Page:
Former UA journalism professor dies at 83
Jim Patten, reporter, editor and former head of the school of journalism — and one of the people responsible for starting a movement to save the school in 1994 when it was under threat of shutting down — died June 8 of complications related to lung cancer. He was 83 years old.
Patten’s time at the UA stretched from 1983 to 2000, where he began as a professor. He would assume the role of head of the department in 1991. It was soon after that UA administration announced closure plans for the department.
Then Patten stepped in and organized a group of like-minded teachers, students and alumni.
"Journalism alums from all over the country flooded the UA president's office with protest letters," Patten said in 2016. "The president called me once to ask if I could discourage the letter campaign. Fat chance. The press was offended and plainly in our corner. ... Current students joined the struggle, organizing pro-journalism protests and events."
The department was saved soon after by a vote of 37-3 in the Faculty Senate. In 2008, the Arizona Board of Regents elevated it to the status of a school.
In a UA school of journalism press release, Jacqueline Sharkey, who succeeded Patten as department head in 2000, said Patten "organized the effort that saved the department. Then he led the rebuilding process that resulted in the department again being recognized nationally as a leader in journalism education."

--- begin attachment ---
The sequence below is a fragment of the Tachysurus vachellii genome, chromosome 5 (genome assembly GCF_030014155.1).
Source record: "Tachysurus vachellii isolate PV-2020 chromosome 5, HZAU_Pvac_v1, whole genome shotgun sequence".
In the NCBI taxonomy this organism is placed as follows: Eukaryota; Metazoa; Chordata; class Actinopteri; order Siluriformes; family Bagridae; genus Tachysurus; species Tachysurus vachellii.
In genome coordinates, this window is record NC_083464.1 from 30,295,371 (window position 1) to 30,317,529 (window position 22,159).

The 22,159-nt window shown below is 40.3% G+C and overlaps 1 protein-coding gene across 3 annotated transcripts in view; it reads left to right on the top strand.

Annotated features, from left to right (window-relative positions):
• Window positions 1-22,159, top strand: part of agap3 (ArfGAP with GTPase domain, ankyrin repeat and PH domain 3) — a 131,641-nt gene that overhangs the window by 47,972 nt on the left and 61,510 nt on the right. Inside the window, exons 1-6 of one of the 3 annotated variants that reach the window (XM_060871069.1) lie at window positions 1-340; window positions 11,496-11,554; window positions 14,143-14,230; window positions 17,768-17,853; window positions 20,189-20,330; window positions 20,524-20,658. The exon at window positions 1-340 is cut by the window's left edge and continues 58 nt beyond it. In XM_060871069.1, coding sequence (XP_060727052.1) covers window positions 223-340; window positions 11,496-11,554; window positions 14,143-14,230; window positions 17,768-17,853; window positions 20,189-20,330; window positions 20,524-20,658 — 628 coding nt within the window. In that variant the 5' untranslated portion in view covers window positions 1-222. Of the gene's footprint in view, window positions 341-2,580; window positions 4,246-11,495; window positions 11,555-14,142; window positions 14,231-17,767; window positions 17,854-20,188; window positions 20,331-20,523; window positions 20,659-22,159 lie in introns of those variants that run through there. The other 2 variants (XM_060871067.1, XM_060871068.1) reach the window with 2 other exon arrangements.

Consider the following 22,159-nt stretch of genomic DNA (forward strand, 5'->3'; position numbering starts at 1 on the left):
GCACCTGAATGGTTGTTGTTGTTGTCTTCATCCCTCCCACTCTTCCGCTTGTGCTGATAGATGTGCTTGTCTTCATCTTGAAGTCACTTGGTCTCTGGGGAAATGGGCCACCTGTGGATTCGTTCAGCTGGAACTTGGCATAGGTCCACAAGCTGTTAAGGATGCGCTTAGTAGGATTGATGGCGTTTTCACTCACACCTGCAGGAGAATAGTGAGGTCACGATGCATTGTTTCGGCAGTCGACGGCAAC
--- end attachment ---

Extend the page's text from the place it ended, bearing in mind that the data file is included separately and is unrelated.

A graduate of the University of Nebraska-Lincoln, Patten’s first teaching job was at his alma mater, where he taught until 1980. In 1972, the school honored Patten by awarding him the Annis Chaiken Sorenson Award for distinguished teaching in the arts and humanities.
Patten was also a working journalist, spending time as both a reporter and copy editor at The World-Herald, Arizona Republic, Des Moines Register and Philadelphia Inquirer.
He is survived by his life partner Iyone Meyer and his three children, Billie Patten Stewart, Mike Patten and Julie Patten.
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